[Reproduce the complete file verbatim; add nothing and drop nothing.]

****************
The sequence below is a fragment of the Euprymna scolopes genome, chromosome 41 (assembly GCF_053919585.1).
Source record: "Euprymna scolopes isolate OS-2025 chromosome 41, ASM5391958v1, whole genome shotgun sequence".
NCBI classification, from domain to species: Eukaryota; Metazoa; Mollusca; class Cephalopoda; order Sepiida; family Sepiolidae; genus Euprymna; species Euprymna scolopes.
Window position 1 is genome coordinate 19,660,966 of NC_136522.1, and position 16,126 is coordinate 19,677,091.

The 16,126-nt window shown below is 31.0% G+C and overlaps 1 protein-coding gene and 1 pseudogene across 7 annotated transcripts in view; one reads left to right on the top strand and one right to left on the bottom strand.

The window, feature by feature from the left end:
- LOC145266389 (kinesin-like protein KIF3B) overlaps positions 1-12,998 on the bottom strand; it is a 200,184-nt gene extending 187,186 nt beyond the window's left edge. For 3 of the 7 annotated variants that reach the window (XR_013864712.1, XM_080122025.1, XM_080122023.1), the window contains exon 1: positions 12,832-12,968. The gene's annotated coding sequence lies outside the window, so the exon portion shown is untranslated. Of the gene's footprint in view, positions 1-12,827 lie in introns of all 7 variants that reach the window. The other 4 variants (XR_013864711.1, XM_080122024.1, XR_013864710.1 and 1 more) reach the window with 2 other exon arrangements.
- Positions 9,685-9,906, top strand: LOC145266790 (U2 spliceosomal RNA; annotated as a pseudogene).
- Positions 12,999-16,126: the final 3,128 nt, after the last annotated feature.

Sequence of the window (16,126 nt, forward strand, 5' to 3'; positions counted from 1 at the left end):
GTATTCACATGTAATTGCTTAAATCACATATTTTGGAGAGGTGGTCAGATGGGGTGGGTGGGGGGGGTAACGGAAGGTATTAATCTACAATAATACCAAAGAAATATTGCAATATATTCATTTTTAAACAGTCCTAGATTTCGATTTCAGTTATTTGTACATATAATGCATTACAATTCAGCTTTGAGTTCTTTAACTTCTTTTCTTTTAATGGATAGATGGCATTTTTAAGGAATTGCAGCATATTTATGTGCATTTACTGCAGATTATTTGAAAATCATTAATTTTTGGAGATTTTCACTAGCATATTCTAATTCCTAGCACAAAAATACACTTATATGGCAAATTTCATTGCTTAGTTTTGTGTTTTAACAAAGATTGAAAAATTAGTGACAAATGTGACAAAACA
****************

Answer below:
The sequence below is a fragment of the Euprymna scolopes genome, chromosome 41 (assembly GCF_053919585.1).
Source record: "Euprymna scolopes isolate OS-2025 chromosome 41, ASM5391958v1, whole genome shotgun sequence".
NCBI classification, from domain to species: Eukaryota; Metazoa; Mollusca; class Cephalopoda; order Sepiida; family Sepiolidae; genus Euprymna; species Euprymna scolopes.
Window position 1 is genome coordinate 19,660,966 of NC_136522.1, and position 16,126 is coordinate 19,677,091.

The 16,126-nt window shown below is 31.0% G+C and overlaps 1 protein-coding gene and 1 pseudogene across 7 annotated transcripts in view; one reads left to right on the top strand and one right to left on the bottom strand.

The window, feature by feature from the left end:
- LOC145266389 (kinesin-like protein KIF3B) overlaps positions 1-12,998 on the bottom strand; it is a 200,184-nt gene extending 187,186 nt beyond the window's left edge. For 3 of the 7 annotated variants that reach the window (XR_013864712.1, XM_080122025.1, XM_080122023.1), the window contains exon 1: positions 12,832-12,968. The gene's annotated coding sequence lies outside the window, so the exon portion shown is untranslated. Of the gene's footprint in view, positions 1-12,827 lie in introns of all 7 variants that reach the window. The other 4 variants (XR_013864711.1, XM_080122024.1, XR_013864710.1 and 1 more) reach the window with 2 other exon arrangements.
- Positions 9,685-9,906, top strand: LOC145266790 (U2 spliceosomal RNA; annotated as a pseudogene).
- Positions 12,999-16,126: the final 3,128 nt, after the last annotated feature.

Sequence of the window (16,126 nt, forward strand, 5' to 3'; positions counted from 1 at the left end):
GTATTCACATGTAATTGCTTAAATCACATATTTTGGAGAGGTGGTCAGATGGGGTGGGTGGGGGGGGTAACGGAAGGTATTAATCTACAATAATACCAAAGAAATATTGCAATATATTCATTTTTAAACAGTCCTAGATTTCGATTTCAGTTATTTGTACATATAATGCATTACAATTCAGCTTTGAGTTCTTTAACTTCTTTTCTTTTAATGGATAGATGGCATTTTTAAGGAATTGCAGCATATTTATGTGCATTTACTGCAGATTATTTGAAAATCATTAATTTTTGGAGATTTTCACTAGCATATTCTAATTCCTAGCACAAAAATACACTTATATGGCAAATTTCATTGCTTAGTTTTGTGTTTTAACAAAGATTGAAAAATTAGTGACAAATGTGACAAAACA